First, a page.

Text of 4 Hover Notes for FYI webessay, “Amazon.com’s Battle with California over an Internet Sales Tax”

#1 (of 4)

“eliminating private-sector waste” — Frank contends that “there’s actually considerably more waste in the private sector than in the public sector, and not just because the private sector is so much larger.” (Frank, The Darwin Economy 59) And even though the “search for ways to eliminate private waste is still in its infancy,” there is some good news: “private waste is actually much easier to eliminate than public waste. The positional consumption beast, it turns out, can be starved by relatively simple, unintrusive changes in incentives.” (Frank, The Darwin Economy 63) ::

#2 (of 4)

“In earlier work” — “Robert H. Frank, Luxury Fever, New York: Free Press, 1999; and Robert H. Frank, Falling Behind. Other authors have also discussed tax remedies for positional externalities. See, for example, Michael Boskin and Eytan Sheshinski, ‘Optimal Redistributive Taxation When Individual Welfare Depends on Relative Income,’ Quarterly Journal of Economics 92(4), 1978: 589–601; Yew Kwang Ng, ‘Diamonds Are a Government’s Best Friend: Burden-Free Taxes on Goods Valued for Their Values,’ American Economic Review 77(1), 1987: 186–191; Norman Ireland, ‘On Limiting the Market for Status Signals,’ Journal of Public Economics 53, 1994: 91–110; and Richard Layard, Happiness: Lessons from a New Science, London: Penguin, 2005.” (Frank, The Darwin Economy 222–223n7) ::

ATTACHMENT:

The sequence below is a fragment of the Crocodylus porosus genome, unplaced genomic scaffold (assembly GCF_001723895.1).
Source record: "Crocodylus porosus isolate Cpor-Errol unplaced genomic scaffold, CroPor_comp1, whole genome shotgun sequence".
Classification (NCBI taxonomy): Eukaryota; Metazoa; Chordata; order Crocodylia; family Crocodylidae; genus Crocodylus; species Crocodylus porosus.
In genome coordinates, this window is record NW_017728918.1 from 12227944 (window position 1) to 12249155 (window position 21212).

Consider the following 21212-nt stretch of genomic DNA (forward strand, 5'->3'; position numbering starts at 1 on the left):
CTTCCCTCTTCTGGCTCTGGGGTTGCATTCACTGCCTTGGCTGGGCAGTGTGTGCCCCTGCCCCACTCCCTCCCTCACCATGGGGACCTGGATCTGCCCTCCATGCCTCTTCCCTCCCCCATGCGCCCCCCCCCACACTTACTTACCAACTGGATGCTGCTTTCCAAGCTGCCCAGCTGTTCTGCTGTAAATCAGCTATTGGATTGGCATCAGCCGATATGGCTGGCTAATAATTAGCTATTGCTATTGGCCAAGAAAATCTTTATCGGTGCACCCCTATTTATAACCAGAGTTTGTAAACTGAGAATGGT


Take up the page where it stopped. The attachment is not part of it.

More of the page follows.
#3 (of 4)

“Implementing a progressive consumption tax would be straightforward.” — “For a detailed discussion, see Laurence Seidman, The USA Tax: A Progressive Consumption Tax, Cambridge, MA: MIT Press, 1997.” (Frank, The Darwin Economy 223n8) ::

#4 (of 4)

“the difference between their income and their annual savings, less a standard deduction” — “Loan repayments would be added to the savings total, thereby reducing potential tax liability. New borrowing would be subtracted from savings, increasing the potential tax. For homeowners annual housing consumption would be counted as the implicit rental value of their houses.” (Frank, The Darwin Economy 223n9) ::